The three words that instantly popped into my head a mere couple of pages into this book were heartbreaking, poignant, and important. Shelley Sackier has created a likable and relatable character in Opal and used her to tackle an important and pervasive issue: our relationship with our bodies in an era where processed, fatty, salty, and sugary foods reign supreme in the grocery aisles.
When Opal’s Dad passed away a few years ago, everything went helter-skelter. Her coping mechanisms weren’t the healthiest; between her shrinking personality and increased appetite, Opal became invisible now to almost everyone, even her mother, to whom she feels she has become nothing but her fat daughter “Oval”.
Then something happens. Opal starts a blog, which quickly become “the voice of all eight-graders”. This is where she vents her frustrations at life, school, and celebrity chef Alfie Adam, the “Nude Food Dude”, and where other eighth graders find some relief in knowing that they, too, are not alone in thinking such thoughts. And suddenly, Opal goes from ignored to listened—and avidly so.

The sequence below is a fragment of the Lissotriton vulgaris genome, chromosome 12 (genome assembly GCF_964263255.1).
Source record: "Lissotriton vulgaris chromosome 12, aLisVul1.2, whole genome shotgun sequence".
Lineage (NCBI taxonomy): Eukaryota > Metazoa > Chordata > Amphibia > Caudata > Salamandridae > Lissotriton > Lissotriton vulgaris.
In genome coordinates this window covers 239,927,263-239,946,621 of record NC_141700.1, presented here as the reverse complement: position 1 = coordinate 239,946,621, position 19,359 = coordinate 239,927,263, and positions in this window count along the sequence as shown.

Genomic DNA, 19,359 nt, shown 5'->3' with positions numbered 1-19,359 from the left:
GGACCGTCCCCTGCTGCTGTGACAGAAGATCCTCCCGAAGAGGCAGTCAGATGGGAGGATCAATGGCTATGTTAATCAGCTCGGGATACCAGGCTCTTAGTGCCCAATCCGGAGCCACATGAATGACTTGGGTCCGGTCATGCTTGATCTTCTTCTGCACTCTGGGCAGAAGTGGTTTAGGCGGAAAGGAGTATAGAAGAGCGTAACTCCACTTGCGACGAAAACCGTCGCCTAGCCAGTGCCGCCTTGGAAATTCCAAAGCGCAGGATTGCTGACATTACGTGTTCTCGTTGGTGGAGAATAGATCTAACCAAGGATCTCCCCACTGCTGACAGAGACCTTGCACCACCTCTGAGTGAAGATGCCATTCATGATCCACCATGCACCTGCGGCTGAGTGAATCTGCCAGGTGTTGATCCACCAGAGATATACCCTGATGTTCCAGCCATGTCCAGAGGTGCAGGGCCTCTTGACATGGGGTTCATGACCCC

The heaviness of the topic is offset by memorable characters, an engaging, steadily advancing plot, and just enough deep thoughts to inspire without suffocating, giving Dear Opl an overall feeling of lightness in this book. For example, one of the ways that Opal finds her way back to her true nature is through yoga; although this ancient practice is presented in the book, it is only done so gently, as a seamless part of the plot, rather than it being explained over pages and pages which would gravely disturb the flow of the story.
Dear Opl is a charming read; Opal herself even more so. Her Grandfather is a quirky fellow while her little brother Ollie is adorable in his earnestness. As for our main character, her intelligence, wit, and occasional grumpiness will make you root for her and hers well after the cover has been shut on their story.